1. You would have enjoyed seeing them, Susan. I’ve never seen so many at one time. It’s common enough to see honey bees or bumble bees in large groups, but this was special — and colorful!

    1. When I happen to spot one, it always seems like a special gift. I’ve never seen so many at one time, and I was glad to be able to sit down and watch the activity. Their color is obvious, but I’ve never noticed how much some of their segments resemble hammered metal.

  4. Such pretty creatures! I’ve never seen one here, though I suppose that shouldn’t “bee” surprising, since I’m not much for bugs in general, ha! Great photos, Linda.

    1. It doesn’t seem as though you have these vibrantly colored bees, although there are around 40 species of sweat bees in Britain. During a quick browse, I came across a fascinating tidbit about a species of Mason bee that builds its nests in snail shells — rather like a hermit crab, I suppose. There never will be an end to the odd things nature gets up to!

    1. One of my favorite articles about bee-keeping involved the stories of people who have begun the practice on the rooftops of Paris. It’s not necessary to be in the heart of the country to appreciate and nurture the bees that are so important for our food crops and gardens.

  5. Bob beat me to it but I liked the title right off and was pleasantly surprised by the subject that inspired it. Great shot of this sweat bee. I photographed my first this year and look forward to more. Yours would be hard to beat…not that we are competing.
    As we are now experiencing a cooling down mosquitoes are fewer just like your experience photographing these. Happy Days.

    1. Your comment brought to mind one of my favorite passages from T.S. Eliot’s Four Quartets. As so often happens, he references writing, but the insights are more broadly applicable, and always a pleasure to recall:

      “…each venture
      Is a new beginning, a raid on the inarticulate
      With shabby equipment always deteriorating
      In the general mess of imprecision of feeling,
      Undisciplined squads of emotion. And what there is to conquer
      By strength and submission, has already been discovered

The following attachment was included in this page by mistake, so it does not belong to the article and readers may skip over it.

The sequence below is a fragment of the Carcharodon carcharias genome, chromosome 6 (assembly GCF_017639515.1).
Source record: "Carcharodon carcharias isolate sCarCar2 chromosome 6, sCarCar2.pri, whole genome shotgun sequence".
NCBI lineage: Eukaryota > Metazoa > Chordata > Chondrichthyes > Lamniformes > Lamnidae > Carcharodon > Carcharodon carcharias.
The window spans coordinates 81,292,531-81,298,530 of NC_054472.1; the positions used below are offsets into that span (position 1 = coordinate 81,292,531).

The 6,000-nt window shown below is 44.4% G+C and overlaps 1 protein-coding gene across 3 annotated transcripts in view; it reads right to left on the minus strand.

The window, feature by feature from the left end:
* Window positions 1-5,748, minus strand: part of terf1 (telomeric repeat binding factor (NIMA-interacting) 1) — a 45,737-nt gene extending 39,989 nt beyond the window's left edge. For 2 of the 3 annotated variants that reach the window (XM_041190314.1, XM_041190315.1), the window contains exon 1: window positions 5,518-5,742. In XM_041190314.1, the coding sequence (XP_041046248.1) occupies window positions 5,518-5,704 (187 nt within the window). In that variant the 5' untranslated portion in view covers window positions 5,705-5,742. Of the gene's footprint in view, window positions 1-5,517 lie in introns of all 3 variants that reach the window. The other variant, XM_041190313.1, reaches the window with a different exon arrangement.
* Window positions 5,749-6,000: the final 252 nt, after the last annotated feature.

Once or twice, or several times, by men whom one cannot hope
      To emulate—but there is no competition—
      There is only the fight to recover what has been lost
      And found and lost again and again: and now, under conditions
      That seem unpropitious. But perhaps neither gain nor loss.
      For us, there is only the trying. The rest is not our business. “

    1. They’re beautiful creatures. You surely have some around your garden, too. They aren’t large, but with colors like these, they don’t have to be. I’m glad you liked the photos. I do, too — every now and then I get some images I enjoy looking at multiple times, and these qualify.

    1. Just today a tiny one — truly tiny, only a quarter the size of this one — landed on my leg at work. It was the cutest darned thing, wandering around and enjoying the sweat. Even without my macro lens I could see that teeny-tiny tongue at work — so cool!

          1. I admire your bravery, Linda. I’ve read they don’t have much of a sting. Still… BTW, I am going to include a photo of the African Quilt on Monday’s ‘This and That’ post. –Curt

  6. Lovely light, color, and detail in the first image. I know these beautiful bees as halictid bees, I haven’t learned to distinguish the species. Odd they are called sweat bees, I only see them on flowers, not on my sweaty arm!

    1. From what I read, some will seek out sweat, while others don’t. As for distinguishing the species, after a few hours with difficult to pronounce names and references to genetic and microscopic analysis, I decided to stick with the tribe. I was certain of that, but my level of confidence declined rapidly even with the genera. I did find multiple references to them as “Halictid or sweat bees” and decided to go with the more familiar name.

      That first image is a favorite. It was fun watching the sun play over the surface of their bodies, and seeing the colors shift from blue to green and back again.

    1. Don’t you think the abdomen segments look ‘hammered,’ like some old copper pieces? The colors always catch my eye — the fact that so many of these were busy on the flowers made it easier to catch photos of a few. There’s certainly nothing heavy about this metal!

    1. I’d happily wear a little pin or brooch that looked like one of these. You can’t believe how striking they are, despite their small size. Especially on a sunny day, they can sparkle; I’ve noticed them even from the car a time or two, getting their sip of nectar from a roadside flower.